On The Left - Whither the Alliance?
Monday 25 February, 2002.
A fortnight ago I said I would write on the electoral coalition Helen Clark has put together, and which I believe will win the 2002 election comfortably for the Left. Since then, we've seen the re-emergence of the splits in the Alliance that captivated columnists and the media last year.
It all seemed to go wrong with the most recent One News/Colmar Brunton poll, which showed the Alliance on a lowly 1% support. Stories of infighting and intrigue on the Alliance Council, and then that group’s incendiary response to Matt Robson's nomination as an Alliance list candidate, brought to people's minds all the tensions of the past, which many people thought the Alliance had successfully resolved last year.
First, a comment about the poll. It seems likely that the 1% showing is a rogue poll for the Alliance. It marks an overly sharp drop from their 3% rating in December last year, and it contradicts the results of the earlier UMR poll published in the National Business Review, which showed the Alliance at a respectable 4.8% support. Most commentators acknowledge that the UMR poll is better at recording minor party support, while usually exaggerating Labour’s support at National’s expense.
Interestingly, and unusually, the One News/Colmar Brunton poll showed Labour polling 51% - 3% higher than UMR recorded. The combined vote for Labour and the Alliance together was 52% in the ON/CB poll, and 52.8% in the UMR poll. If you add in the Greens, you get 57% for the "left" in the ON/CB poll, and 58.6% in the UMR.
Essentially, what these numbers show is that the broad left's support has not changed; the ON/CB poll probably exaggerates Labour's support at the expense of the Alliance. If the Alliance continues to exhibit its current level of division and debate in public, it seems likely that their support will erode, and Labour will benefit.
There's some rightful concern at this thesis. Most people on the left value the Alliance as a party to the left of Labour, with a consistent and coherent ideological programme rooted in the heart of a broad movement of left wing thought. I and others have argued in the past there is space for such a party in New Zealand's political system, and I for one believe that remains true. If the Alliance can sort its internal issues out, then I think they will again be present in Parliament after the election, maybe with fewer MP's but still at the heart of the Government.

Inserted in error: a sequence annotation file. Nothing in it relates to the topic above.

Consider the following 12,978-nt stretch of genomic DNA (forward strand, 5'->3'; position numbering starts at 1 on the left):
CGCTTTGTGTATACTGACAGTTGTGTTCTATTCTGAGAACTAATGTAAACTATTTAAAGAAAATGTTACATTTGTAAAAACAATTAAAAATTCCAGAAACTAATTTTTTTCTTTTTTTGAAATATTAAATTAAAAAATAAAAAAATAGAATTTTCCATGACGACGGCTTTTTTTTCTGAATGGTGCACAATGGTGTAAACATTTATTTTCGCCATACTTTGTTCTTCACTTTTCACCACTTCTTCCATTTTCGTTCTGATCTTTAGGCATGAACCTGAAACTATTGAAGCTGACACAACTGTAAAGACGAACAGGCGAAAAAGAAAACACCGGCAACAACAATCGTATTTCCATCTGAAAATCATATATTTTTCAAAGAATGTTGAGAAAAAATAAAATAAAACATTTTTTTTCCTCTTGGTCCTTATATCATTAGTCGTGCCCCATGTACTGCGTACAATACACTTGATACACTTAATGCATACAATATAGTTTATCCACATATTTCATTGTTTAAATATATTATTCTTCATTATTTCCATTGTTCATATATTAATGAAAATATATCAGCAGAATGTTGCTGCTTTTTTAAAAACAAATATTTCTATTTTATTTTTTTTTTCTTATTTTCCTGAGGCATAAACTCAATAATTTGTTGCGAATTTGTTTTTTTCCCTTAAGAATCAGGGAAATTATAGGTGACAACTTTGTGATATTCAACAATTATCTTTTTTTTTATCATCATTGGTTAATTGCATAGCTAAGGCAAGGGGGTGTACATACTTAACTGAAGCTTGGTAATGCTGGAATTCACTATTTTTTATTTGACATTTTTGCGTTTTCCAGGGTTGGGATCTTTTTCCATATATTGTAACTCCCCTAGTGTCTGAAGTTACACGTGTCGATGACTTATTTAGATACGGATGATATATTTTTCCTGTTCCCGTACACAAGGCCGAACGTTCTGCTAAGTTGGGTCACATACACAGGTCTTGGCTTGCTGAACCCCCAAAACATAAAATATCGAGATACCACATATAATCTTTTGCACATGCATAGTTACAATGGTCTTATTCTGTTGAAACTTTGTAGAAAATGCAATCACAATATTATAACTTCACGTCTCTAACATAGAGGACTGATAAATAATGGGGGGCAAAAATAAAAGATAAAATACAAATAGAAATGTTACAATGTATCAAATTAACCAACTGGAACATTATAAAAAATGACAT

The interesting thing all this debate obscures is somewhat removed from this apparent immediate crisis – it is an issue of the level of support the left as a whole can expect in the coming general election.
If you look back at election results in New Zealand over the past 20 years, the only time parties of the right have outpolled parties of the left is 1990. At elections in 1978, 1981, 1984, 1987, 1993, 1996 and 1999, Labour and associated parties have outpolled National and its colleagues on the right.
Current polling, including the Greens, indicates a sustained 55%+ share of the vote for the left, which is maintained so long as Labour does not lose the middle ground. The MMP electoral system has brought this elemental electoral arithmetic to the fore. We never experienced, as for example the UK did, an ongoing and catastrophic split in the left vote to keep Labour out of power for decades at a time. Fortunately, MMP removes the possibility of this ever occurring here.
We did, however, experience towards the end of the FPP electoral system a realisation by the right that the odds in an MMP environment were severely stacked against them. It is this that explains the ferocity of the attacks against MMP by business interests and by the National Party as the system was established. It must be a living nightmare to right wing activists and supporters that they have not enjoyed a plurality of the popular vote for a very long time, and further that they last achieved one only in the face of a Labour Party that had strayed too far from its roots.
No such danger exists today, which is why I feel on safe grounds asserting that Helen Clark’s electoral coalition will hold not only in 2002, but on into the future. Barring any major economic crises or political mistakes, a centrist Labour Party is unlikely to be defeated at the polls.
If the contentions above are correct and the left wins re-election in 2002, then the focus of the next Parliamentary term needs to be on deepening that support. The middle classes are backing Labour, and they like the change in direction delivered so far, but they have been fickle in the past, and it would be foolish for anyone to assume they cannot be fickle again. Party identification is low, and was lowered by the farce of New Zealand First’s conduct in 1996. Labour’s challenge this term was to prove that MMP can deliver stable, predictable government, and that has been well and truly proved.
After 2002, the challenge is to build that support into a more durable base. The way to do that is to deliver policies and a political vision that ordinary people can hang on to. Some of the building blocks have been put in place already, but more remains to be done. If voters show at the election that they support the change in direction achieved so far, we can look forward to a much more confident debate about the country’s future, led by a growing labour movement and parties on the left committed to progressive policy.
In all that, the Alliance’s internal turmoil seems somehow less significant. If the Alliance disappears off the electoral landscape, the Labour Party retains an ally in the Greens. There will remain space on Labour’s left, and so hopefully the Alliance will retain that niche, as their outlook is closer to Labour than that of the Greens. Either way, the prospects for the left as a whole are looking good.
Till next time,
Jordan Carter email@example.com
President, NZ Young Labour